Let it be assumed that the substrate potential applied to the bases of the parasitic bipolar transistors 106 and 116 is expressed by VBB. In this case, the potential VBB applied to the locations indicated by arrow A differs from that applied to the locations indicated by arrow B, since the semiconductor region 117 is formed therebetween. More specifically, if an excessive voltage produced due to ESD or the like is applied to the input pad IN, those electrons which cannot be guided to the outside of the device by the parasitic bipolar transistors 106 and 116 are captured by the positive holes existing in the p+ -type semiconductor region 117. After captured or trapped in the p+ -type semiconductor region 117, the electrons are gradually discharged into the substrate 101 which is of the same conductivity type as the semiconductor region 117.

In the manner mentioned above, the MOSFET 111, which is most likely to be electrostatically destroyed due to the location thereof, is protected.

FIG. 2 is a sectional view showing the structure of a protection circuit according to the second embodiment of the present invention. In this embodiment, the present invention is embodied as a protection circuit located between a high-potential power supply terminal VCC and a low-potential grounded terminal VSS. In the second embodiment, n+ -type semiconductor regions 202, 203, and 204 are formed in the surface regions of a p-type semiconductor substrate 101 while being isolated from each other. The n+ -type semiconductor regions 202, 203 and 204 and the p-type substrate 101 jointly constitute a parasitic bipolar transistor, as in the embodiment shown in FIGS. 1A and 1B.

The second embodiment shown in FIG. 2 differs from that shown in FIGS. 1A and 1B, in that the semiconductor region 203 is connected to the power supply terminal VCC. With this structure, a plurality of bipolar transistor units 205 are formed between the two power supply terminals in such a manner as to constitute a parasitic bipolar transistor 206. In order to prevent electrostatic destruction of a MOSFET 111 located in the neighborhood of the parasitic bipolar transistor 206, a p+ -type semiconductor region 217 having a high concentration of p-type impurities is formed between the parasitic bipolar transistor 206 and the MOSFET 111. The semiconductor region 217 is maintained at the same potential as the substrate 101.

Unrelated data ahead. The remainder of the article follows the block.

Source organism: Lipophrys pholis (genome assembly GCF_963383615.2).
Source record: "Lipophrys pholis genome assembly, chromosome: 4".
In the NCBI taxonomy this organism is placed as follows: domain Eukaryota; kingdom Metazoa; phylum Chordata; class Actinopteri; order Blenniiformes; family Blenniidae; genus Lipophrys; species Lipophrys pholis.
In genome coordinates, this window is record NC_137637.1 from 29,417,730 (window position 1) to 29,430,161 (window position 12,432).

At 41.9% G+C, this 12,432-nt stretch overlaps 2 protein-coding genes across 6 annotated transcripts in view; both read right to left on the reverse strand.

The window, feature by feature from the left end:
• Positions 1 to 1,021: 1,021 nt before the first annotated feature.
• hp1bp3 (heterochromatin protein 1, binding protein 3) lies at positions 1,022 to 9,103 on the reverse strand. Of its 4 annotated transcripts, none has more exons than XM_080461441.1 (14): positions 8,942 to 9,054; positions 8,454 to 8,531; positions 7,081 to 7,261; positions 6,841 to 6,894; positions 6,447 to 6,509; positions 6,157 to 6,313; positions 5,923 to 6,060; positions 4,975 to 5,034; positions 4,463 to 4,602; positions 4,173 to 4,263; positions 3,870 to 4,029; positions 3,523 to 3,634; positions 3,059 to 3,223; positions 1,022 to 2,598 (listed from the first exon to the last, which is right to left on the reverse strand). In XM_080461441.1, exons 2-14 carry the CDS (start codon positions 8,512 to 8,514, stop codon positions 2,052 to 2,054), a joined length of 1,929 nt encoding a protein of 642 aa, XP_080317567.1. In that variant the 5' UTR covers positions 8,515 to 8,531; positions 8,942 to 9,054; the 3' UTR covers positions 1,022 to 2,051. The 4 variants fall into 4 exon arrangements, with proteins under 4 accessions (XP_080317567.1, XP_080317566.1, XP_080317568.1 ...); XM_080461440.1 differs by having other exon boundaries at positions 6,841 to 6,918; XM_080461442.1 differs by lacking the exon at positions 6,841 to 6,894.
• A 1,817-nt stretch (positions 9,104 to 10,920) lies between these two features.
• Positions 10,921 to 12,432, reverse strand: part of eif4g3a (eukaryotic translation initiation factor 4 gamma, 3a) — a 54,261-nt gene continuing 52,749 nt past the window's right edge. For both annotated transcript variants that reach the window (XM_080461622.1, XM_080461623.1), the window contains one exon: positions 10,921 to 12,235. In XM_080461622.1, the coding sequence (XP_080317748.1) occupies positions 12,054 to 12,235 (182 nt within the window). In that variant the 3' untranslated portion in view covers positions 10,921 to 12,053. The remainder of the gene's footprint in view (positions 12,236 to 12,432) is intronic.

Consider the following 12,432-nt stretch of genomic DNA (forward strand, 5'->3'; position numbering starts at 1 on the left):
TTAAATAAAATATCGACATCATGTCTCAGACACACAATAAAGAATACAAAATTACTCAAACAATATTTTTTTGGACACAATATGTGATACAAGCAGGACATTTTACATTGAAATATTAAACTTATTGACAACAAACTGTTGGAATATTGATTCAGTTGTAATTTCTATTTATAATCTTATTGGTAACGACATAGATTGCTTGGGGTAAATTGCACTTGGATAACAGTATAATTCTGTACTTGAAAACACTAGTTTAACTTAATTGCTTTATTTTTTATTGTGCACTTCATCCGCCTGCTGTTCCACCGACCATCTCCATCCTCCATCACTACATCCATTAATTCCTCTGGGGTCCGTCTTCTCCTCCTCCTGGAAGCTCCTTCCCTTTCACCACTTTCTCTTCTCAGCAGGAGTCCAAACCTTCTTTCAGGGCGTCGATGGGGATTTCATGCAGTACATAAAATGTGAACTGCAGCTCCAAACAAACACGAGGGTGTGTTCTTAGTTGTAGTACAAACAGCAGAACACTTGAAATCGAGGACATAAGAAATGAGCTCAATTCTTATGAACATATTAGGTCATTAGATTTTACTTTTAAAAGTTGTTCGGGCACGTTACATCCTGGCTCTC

FIG. 3 is a sectional view showing the structure of a protection circuit according to the third embodiment of the present invention. In this embodiment, the protection circuit is formed by a bipolar transistor 316 which is similar to the parasitic bipolar transistor shown in FIG. 2, and a p+ -type semiconductor region 317 is formed in such a manner as to surround the protection circuit. The semiconductor region 317 is maintained at the same potential level as the substrate 101.

FIG. 4 is a planar pattern view of the structure shown in FIG. 3. As is clearly shown in FIG. 4, regions 312 and 314 which function as the collectors of parasitic bipolar transistors located between the two power supply terminals, and regions 311, 313 and 315 which function as the emitters of the parasitic bipolar transistors are formed in the surface region of the substrate 101. Regions 312 and 314 are connected to the power supply terminal VCC, while regions 311, 313 and 315 are connected to the grounded terminal VSS. The p+ -type semiconductor region 317 completely surrounds these parasitic bipolar transistors, to thereby obtain the protection circuit according to the third embodiment.